Financial analysis involves the use of various financial statements. These statements do several things. First, the balance sheet summarizes the assets, liabiiities, and owners' equity of. business at a moment in time, usually the end of a year or a quarter. Next, the income statement summarizes the revenues and expenses of the firm over a particular period of tin.rr. again usually a year or a quarter. Though the balance sheet represents a snapshot of the firmfinancial position at a moment in time, the income statement depicts a summary of the firmprofitability over time. From these two statements (plus, in some cases, a little additionainformation), certain derivative statements can be produced, such as a statement of retainec earnings, a sources and uses of funds statement, and a statement of cash flows. (We conside: the latter two in the next chapter.)
In analyzing financial statements, you may want to use a computer spreadsheet progran. For repetitive analyses, such a program permits changes in assumptions and simulations to done with ease. Analyzing various scenarios allows richer insight than otherwise would be th case. In fact, financial statements are an ideal application for these powerful programs, an: their use for financial statement analysis (both external and internal) is quite common.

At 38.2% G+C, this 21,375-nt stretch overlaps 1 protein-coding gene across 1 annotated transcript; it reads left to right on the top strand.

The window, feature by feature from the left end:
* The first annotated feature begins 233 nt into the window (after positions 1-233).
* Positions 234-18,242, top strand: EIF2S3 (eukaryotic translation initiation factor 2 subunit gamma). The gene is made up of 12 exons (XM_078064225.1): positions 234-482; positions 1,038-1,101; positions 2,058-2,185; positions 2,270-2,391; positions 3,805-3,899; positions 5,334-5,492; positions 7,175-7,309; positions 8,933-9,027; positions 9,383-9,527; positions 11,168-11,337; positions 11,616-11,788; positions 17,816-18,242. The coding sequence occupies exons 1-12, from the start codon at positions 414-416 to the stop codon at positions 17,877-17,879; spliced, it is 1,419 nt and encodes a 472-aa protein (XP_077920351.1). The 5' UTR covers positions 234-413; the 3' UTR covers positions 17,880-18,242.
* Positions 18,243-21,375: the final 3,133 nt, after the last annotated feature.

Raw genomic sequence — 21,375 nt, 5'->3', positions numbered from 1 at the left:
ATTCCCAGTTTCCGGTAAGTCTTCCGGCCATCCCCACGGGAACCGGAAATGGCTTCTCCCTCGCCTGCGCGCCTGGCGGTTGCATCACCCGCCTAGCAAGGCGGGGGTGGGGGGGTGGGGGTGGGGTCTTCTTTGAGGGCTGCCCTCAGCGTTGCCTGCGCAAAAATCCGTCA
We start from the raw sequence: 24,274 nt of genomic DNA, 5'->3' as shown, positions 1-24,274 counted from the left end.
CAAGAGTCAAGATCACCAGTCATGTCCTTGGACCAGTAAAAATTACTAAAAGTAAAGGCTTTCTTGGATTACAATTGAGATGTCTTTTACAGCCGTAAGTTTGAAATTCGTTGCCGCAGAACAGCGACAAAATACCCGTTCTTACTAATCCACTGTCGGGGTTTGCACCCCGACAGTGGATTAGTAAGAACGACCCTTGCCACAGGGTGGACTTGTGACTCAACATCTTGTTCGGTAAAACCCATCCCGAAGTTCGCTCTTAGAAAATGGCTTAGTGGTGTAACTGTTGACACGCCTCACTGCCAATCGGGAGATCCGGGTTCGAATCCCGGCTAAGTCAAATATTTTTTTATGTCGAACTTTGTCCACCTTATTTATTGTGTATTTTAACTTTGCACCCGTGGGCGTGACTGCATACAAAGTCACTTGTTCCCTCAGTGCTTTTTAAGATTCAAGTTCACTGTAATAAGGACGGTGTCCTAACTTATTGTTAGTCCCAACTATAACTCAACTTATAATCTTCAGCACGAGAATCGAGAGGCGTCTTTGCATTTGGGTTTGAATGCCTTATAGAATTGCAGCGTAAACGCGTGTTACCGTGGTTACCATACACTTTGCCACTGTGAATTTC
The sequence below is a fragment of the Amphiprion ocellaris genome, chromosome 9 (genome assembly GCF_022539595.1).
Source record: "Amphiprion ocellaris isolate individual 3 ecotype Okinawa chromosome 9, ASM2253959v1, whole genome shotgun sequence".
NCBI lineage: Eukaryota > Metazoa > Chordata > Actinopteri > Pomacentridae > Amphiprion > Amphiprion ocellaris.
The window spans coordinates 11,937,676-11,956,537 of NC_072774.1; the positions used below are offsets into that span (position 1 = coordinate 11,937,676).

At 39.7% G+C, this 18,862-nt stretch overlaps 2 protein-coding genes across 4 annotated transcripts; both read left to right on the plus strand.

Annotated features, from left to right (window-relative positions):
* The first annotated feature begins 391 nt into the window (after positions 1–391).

In the US, the Financial Accounting Standards Board (FASB) determines the accounting standards used to prepare, present, and report a corporation's financiai statements bv issuing Statements of Financial Accounting Standards (SFAS). Collectively, these statements make up what is knoum as the US GenerallyAcceptedAccounting Principles (US GAAp, or simply GAApi. Global capital markets demand global accounting standards and global regulatory cooperation. With a goal of developing global accounting standards, the International Accouniing Standards Board (IASB) has the responsibility for developing International Financial Reporting Standards (IFRS). In 2005, all European Union (EU) countries adopted IFRS. In addition, many countries outside of Europe, including fapan, rely on accounting standards largely equivalent to IFRS. The IASB works closely with the FASB, and other national accounting standard setters, toward "convergence" in accounting standards around the worid. Convergence is a process of getting closer. Convergence of accounting standards aims to narrow or remove differences so that investors can better understand financial statements prepared under different accounting frameworks.